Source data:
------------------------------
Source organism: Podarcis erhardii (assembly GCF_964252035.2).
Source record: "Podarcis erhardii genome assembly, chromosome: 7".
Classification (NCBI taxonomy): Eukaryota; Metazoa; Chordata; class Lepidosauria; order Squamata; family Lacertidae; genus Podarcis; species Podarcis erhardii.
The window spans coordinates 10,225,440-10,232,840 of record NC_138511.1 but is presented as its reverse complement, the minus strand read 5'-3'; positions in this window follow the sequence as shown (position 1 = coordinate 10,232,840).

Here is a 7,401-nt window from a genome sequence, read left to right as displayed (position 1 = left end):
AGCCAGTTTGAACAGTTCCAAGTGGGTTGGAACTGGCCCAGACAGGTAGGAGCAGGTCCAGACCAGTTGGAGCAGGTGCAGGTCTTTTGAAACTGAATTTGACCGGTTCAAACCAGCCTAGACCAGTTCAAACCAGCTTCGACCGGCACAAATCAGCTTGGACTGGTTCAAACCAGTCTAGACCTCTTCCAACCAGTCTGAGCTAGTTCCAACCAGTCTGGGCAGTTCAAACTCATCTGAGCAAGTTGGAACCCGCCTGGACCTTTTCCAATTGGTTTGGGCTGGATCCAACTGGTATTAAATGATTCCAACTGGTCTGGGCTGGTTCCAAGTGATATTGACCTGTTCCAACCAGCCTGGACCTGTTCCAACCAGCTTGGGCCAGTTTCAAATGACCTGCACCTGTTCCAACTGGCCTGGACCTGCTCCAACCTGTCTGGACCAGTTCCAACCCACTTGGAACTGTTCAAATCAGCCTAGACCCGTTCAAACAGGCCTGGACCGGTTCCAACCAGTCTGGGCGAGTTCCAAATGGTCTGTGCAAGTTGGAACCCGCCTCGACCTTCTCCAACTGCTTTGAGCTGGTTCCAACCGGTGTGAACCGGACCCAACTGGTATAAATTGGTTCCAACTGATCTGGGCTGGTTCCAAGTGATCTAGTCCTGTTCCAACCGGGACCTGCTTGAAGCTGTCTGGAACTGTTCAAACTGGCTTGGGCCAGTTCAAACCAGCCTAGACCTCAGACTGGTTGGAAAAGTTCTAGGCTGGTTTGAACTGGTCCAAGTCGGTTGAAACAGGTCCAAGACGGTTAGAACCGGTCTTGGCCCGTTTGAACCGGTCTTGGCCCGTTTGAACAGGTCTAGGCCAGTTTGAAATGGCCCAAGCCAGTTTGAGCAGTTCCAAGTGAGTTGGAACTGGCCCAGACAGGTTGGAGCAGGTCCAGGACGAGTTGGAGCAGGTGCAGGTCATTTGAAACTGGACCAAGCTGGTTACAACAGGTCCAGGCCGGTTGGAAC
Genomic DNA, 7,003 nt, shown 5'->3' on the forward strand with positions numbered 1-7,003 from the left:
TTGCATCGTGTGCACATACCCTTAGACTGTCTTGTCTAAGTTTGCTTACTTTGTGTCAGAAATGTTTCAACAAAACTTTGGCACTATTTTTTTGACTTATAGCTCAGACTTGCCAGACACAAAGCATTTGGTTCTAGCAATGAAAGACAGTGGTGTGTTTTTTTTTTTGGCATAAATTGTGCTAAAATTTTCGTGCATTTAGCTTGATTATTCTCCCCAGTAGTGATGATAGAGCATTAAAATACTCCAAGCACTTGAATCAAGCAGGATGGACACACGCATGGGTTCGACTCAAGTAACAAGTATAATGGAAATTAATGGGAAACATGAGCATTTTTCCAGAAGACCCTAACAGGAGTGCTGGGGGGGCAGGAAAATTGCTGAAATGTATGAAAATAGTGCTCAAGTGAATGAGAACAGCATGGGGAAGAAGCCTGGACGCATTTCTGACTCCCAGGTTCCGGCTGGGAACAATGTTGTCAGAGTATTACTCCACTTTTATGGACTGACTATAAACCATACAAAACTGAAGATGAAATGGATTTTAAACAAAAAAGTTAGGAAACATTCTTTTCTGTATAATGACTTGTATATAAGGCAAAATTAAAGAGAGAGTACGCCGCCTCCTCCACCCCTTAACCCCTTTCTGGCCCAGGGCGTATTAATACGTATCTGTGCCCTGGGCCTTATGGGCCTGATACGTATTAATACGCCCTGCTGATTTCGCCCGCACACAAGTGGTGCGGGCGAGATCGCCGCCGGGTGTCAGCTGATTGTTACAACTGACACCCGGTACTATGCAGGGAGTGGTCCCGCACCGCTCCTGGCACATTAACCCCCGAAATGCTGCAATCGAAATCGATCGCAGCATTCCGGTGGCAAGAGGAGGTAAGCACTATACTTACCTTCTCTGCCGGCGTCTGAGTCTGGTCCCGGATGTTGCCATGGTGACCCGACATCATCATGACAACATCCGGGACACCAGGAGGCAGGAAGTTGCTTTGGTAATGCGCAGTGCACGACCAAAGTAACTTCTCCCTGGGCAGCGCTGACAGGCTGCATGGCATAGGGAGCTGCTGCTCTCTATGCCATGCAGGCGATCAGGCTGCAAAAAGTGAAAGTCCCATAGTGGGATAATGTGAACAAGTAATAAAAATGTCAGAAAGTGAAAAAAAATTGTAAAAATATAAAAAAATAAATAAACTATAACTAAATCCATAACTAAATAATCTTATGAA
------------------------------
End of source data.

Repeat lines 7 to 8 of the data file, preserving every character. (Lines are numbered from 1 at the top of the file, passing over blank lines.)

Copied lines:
Genomic DNA, 7,003 nt, shown 5'->3' on the forward strand with positions numbered 1-7,003 from the left:
TTGCATCGTGTGCACATACCCTTAGACTGTCTTGTCTAAGTTTGCTTACTTTGTGTCAGAAATGTTTCAACAAAACTTTGGCACTATTTTTTTGACTTATAGCTCAGACTTGCCAGACACAAAGCATTTGGTTCTAGCAATGAAAGACAGTGGTGTGTTTTTTTTTTTGGCATAAATTGTGCTAAAATTTTCGTGCATTTAGCTTGATTATTCTCCCCAGTAGTGATGATAGAGCATTAAAATACTCCAAGCACTTGAATCAAGCAGGATGGACACACGCATGGGTTCGACTCAAGTAACAAGTATAATGGAAATTAATGGGAAACATGAGCATTTTTCCAGAAGACCCTAACAGGAGTGCTGGGGGGGCAGGAAAATTGCTGAAATGTATGAAAATAGTGCTCAAGTGAATGAGAACAGCATGGGGAAGAAGCCTGGACGCATTTCTGACTCCCAGGTTCCGGCTGGGAACAATGTTGTCAGAGTATTACTCCACTTTTATGGACTGACTATAAACCATACAAAACTGAAGATGAAATGGATTTTAAACAAAAAAGTTAGGAAACATTCTTTTCTGTATAATGACTTGTATATAAGGCAAAATTAAAGAGAGAGTACGCCGCCTCCTCCACCCCTTAACCCCTTTCTGGCCCAGGGCGTATTAATACGTATCTGTGCCCTGGGCCTTATGGGCCTGATACGTATTAATACGCCCTGCTGATTTCGCCCGCACACAAGTGGTGCGGGCGAGATCGCCGCCGGGTGTCAGCTGATTGTTACAACTGACACCCGGTACTATGCAGGGAGTGGTCCCGCACCGCTCCTGGCACATTAACCCCCGAAATGCTGCAATCGAAATCGATCGCAGCATTCCGGTGGCAAGAGGAGGTAAGCACTATACTTACCTTCTCTGCCGGCGTCTGAGTCTGGTCCCGGATGTTGCCATGGTGACCCGACATCATCATGACAACATCCGGGACACCAGGAGGCAGGAAGTTGCTTTGGTAATGCGCAGTGCACGACCAAAGTAACTTCTCCCTGGGCAGCGCTGACAGGCTGCATGGCATAGGGAGCTGCTGCTCTCTATGCCATGCAGGCGATCAGGCTGCAAAAAGTGAAAGTCCCATAGTGGGATAATGTGAACAAGTAATAAAAATGTCAGAAAGTGAAAAAAAATTGTAAAAATATAAAAAAATAAATAAACTATAACTAAATCCATAACTAAATAATCTTATGAA